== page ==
They’re the swingers of the deep blue sea. Scientists have discovered that male deep sea squid are a bisexual bunch – mating just as often with males as with females.
This has been put down to the fact that, given male and female squid are roughly the same size, they simply can’t tell the difference in the dark.
The underwater survey on octopoteuthis deletron was carried out in the Monterey Submarine Canyon, off the coast of California, by the Monterey Bay Aquarium Research Institute.
Dr Hendrik-Jan Hoving and his colleagues reported their findings Wednesday in the journal Biology Letters.
Although instances of male-male mating are known from other squid and octopus species, this is the first time it has been found to be as frequent as male-female mating.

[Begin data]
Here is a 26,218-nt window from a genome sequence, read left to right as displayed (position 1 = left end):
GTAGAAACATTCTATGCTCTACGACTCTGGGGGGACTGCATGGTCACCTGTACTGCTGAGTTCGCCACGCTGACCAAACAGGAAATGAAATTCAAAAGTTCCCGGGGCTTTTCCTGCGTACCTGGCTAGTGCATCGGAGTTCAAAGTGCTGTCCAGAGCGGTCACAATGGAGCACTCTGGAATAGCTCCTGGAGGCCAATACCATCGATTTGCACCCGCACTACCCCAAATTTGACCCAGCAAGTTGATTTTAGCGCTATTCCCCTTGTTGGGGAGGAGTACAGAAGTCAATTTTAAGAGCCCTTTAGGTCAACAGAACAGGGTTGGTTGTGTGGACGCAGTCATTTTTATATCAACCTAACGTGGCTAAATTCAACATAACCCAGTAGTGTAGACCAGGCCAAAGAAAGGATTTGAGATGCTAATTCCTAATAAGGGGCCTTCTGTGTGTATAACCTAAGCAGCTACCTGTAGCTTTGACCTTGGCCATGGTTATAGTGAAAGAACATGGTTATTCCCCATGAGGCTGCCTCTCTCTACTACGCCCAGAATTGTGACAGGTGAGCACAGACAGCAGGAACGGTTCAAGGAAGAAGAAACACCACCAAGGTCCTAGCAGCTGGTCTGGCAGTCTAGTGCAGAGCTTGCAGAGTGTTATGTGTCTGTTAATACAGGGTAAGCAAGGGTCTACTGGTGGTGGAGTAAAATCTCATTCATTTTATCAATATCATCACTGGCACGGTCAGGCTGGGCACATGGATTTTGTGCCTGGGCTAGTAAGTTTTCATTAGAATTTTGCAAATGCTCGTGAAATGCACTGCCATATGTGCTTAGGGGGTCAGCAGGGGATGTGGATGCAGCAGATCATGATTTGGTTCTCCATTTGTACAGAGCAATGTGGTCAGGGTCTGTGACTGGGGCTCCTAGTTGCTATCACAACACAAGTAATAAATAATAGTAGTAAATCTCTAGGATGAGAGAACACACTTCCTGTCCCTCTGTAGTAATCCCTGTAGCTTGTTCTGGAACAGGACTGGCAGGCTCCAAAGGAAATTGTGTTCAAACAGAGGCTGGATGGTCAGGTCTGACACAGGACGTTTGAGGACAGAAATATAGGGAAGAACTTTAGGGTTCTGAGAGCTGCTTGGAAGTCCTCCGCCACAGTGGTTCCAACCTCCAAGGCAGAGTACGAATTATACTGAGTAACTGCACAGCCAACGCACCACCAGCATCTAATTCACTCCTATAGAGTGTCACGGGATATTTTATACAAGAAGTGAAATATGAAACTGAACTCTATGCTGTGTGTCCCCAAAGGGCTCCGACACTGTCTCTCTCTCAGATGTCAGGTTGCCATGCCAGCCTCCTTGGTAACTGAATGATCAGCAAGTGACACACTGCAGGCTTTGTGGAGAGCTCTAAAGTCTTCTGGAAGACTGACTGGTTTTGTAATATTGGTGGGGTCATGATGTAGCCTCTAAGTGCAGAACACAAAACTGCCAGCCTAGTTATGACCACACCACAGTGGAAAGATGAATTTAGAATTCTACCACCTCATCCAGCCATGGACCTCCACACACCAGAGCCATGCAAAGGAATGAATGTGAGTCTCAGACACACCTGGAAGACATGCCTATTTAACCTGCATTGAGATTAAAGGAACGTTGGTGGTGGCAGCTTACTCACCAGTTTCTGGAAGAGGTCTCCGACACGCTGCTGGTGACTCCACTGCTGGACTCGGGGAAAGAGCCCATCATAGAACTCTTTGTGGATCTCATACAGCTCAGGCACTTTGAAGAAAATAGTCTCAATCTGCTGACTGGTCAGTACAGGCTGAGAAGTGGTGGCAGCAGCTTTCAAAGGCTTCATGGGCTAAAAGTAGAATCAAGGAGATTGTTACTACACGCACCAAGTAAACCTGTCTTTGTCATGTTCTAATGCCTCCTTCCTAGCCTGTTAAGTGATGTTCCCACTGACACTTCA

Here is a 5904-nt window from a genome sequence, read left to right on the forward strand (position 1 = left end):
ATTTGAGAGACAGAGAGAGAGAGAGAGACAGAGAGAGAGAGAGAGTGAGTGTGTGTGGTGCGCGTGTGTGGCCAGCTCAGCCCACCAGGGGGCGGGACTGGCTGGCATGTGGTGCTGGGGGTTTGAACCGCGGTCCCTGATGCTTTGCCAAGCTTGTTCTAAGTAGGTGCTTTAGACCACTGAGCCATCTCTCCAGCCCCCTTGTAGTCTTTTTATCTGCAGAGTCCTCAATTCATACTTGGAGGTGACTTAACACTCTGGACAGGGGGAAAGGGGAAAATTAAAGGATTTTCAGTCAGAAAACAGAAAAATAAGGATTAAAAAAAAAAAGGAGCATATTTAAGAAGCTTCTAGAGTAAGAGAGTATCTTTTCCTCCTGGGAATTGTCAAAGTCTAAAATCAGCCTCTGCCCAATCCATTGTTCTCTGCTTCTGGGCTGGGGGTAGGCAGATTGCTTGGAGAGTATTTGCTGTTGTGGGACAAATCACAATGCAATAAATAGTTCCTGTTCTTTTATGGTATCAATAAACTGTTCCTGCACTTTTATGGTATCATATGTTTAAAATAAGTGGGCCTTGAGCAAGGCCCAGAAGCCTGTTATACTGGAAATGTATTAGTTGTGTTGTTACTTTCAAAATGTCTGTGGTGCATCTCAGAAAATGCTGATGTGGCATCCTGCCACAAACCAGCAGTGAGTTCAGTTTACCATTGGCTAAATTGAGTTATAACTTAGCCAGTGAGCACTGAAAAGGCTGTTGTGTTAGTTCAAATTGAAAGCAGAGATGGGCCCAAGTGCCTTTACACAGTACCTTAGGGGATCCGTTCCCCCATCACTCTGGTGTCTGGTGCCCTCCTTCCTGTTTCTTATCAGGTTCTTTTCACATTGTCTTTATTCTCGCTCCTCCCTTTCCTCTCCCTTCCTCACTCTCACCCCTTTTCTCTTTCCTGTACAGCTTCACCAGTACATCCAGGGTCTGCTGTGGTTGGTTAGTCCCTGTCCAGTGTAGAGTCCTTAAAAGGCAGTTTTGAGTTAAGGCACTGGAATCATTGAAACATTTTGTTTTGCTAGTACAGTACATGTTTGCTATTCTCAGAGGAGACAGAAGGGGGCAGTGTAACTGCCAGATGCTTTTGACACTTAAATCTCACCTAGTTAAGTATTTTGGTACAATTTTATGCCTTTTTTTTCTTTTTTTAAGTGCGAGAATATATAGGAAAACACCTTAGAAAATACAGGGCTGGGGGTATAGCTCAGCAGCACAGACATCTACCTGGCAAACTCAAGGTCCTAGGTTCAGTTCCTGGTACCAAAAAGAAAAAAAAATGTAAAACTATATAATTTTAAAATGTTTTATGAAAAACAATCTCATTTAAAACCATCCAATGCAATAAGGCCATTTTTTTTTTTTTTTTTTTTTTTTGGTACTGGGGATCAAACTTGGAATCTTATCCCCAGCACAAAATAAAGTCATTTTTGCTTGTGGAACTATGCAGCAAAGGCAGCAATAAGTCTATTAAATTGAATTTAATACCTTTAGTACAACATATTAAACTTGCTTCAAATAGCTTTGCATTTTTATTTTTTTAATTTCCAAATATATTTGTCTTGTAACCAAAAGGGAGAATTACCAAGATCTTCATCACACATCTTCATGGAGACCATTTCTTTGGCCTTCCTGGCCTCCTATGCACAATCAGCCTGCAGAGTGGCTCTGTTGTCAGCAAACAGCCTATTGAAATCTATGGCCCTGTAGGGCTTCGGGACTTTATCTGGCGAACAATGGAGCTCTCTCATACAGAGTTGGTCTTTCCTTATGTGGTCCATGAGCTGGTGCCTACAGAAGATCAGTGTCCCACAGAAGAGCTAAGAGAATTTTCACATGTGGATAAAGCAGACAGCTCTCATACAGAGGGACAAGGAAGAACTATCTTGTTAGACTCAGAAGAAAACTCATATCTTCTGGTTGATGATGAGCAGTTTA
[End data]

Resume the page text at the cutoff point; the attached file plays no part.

ABC Science reported that the squids’ homosexual behavior was caught on film by a remotely operated vehicle at depths of 400 to 800 meters.
When the squid mate, the male releases a sperm-filled bag that discharges into the tissues of its partner. Empty sperm sacs are then left on the female body “as an outward sign of recent mating”, wrote the Guardian.
But Hoving’s team found the number of unsuspecting males carrying spent sperm sacs was equal to the number of females.
They said this "shot-in-the-dark" approach, and waste of sperm, seemed like a less costly option for the squid than fine-tuning their ability to spot the females.
Seems squid should be considered pioneers of sexual freedom.
(Read more on Global Post: Humans are one in 8.7 million, say scientists)